This is a greatly updated version of my presentation Making Compassion Easier: a strategy for achieving vegan critical mass. I gave it at the International Animal Rights Conference in Luxemburg, sept. 2015.
Keywords of this strategy are moral vs nonmoral, pragmatism, incrementalism, meat reduction.
Your comments are welcome. I’m continuously updating my thoughts, so this strategy is entirely a work in progress.
Reading Facebook comments about Beyonce’s announcement about her food choices made me think that a big part of our movement has lost it. I read hundreds of vegans complaining about Beyonce and criticizing her. This great videoblog by Colleen Patrick-Goudreau, in which she refutes the criticsm, makes you see the craziness with which some of us approach all things (non) vegan all the more clearly. I urge you to watch it. It’s a breath of fresh air.
I think some of us have stopped thinking. Having an ideology, even if it’s a nice one, can be damaging for one’s ability to think. Veganism seems pretty clear cut in many ways. It seems straightforward, there’s few real counterarguments one might bring in against it, it seems consistent, etcetera. So we’re tempted to think the thinking is done. That it has been done for us, already decades ago.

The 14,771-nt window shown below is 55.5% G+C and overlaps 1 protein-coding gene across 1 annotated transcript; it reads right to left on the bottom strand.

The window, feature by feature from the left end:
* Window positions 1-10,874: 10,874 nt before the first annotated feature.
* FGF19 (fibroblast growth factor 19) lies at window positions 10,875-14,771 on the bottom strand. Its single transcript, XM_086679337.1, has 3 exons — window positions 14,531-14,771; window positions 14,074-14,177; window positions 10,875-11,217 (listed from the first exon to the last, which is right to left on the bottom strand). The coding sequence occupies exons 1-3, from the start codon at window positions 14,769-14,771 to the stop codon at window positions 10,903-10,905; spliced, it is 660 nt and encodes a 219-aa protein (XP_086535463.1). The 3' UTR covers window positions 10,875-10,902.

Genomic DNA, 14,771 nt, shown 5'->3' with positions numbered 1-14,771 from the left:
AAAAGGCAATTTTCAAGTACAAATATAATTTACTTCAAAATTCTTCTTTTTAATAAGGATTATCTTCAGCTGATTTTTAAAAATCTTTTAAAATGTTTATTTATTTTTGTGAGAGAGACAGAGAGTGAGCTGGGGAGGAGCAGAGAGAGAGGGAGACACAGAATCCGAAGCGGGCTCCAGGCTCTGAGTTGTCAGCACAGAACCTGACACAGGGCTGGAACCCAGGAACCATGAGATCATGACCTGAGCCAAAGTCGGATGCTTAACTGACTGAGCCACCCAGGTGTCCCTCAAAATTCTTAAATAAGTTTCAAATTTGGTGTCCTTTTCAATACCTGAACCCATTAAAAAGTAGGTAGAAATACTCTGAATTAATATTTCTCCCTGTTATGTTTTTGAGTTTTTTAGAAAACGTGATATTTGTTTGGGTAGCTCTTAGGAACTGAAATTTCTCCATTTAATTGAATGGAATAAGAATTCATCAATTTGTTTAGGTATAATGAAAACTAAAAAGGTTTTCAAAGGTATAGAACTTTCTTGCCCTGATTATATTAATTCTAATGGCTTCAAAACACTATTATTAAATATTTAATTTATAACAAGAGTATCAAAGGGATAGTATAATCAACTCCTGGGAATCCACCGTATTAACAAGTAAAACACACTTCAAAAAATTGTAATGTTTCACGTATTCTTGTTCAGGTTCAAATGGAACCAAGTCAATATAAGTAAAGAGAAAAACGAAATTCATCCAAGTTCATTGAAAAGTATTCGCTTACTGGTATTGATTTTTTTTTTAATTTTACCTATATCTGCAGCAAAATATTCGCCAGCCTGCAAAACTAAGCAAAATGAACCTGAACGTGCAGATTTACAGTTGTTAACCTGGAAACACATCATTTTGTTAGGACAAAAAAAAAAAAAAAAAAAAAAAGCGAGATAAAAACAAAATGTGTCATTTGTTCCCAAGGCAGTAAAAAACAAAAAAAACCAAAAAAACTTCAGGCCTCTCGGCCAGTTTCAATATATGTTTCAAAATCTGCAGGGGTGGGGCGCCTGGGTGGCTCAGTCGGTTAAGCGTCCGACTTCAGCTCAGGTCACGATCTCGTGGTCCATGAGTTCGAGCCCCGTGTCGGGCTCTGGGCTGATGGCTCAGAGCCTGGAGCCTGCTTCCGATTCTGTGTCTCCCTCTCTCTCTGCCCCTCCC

Maybe that’s the case. Maybe we have some sort of complete and clear definition of what is and what is not vegan, what is and what is not a vegan, etcetera (even though I doubt it). But surely, we are not done thinking about the best way to bring veganism to the masses. The way we define veganism and the way we try to mainstream it are intertwined. We need to think about both. We need, above all, to be strategic and not dogmatic about being vegan and about communicating about veganism.
In my post Let Beyonce be I wrote about how we forget that not only may attitude influence behavior, but behavior may also influence attitude. What this means is that the way we behave regarding something, influences our beliefs about it. These beliefs can then be seen as rationalisations of the behavior.
Here is what I think is an example of that. I’d welcome your input if you think I’m mistaken. Look at the picture below: a toreador on the left, a slaughterhouse worker on the right. Basically, these people do the same thing: their profession is killing cows. If you present this picture to a general (omnivore) audience and ask: which of these people do you resent the most, then you know the answer is going to be the toreador. But why?